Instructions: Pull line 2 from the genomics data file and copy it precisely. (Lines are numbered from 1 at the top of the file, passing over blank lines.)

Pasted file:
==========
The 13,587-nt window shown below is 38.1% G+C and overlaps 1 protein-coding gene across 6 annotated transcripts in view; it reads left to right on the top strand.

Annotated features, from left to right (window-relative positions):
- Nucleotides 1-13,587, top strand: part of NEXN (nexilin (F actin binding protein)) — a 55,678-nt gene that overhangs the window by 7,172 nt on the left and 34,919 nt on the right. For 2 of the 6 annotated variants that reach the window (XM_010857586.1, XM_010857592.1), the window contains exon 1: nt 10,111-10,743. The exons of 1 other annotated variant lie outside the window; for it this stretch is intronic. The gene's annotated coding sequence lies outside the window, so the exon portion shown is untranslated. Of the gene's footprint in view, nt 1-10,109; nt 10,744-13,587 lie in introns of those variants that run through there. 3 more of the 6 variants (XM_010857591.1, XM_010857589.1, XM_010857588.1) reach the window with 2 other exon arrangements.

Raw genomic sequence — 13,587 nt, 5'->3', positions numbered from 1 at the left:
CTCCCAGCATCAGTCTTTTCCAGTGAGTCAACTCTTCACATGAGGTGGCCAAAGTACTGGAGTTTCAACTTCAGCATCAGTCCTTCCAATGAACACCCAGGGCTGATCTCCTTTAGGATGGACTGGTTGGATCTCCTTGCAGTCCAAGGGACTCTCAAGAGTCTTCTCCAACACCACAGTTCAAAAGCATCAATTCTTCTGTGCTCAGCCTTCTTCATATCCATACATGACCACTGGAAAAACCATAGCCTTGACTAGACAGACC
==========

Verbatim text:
Annotated features, from left to right (window-relative positions):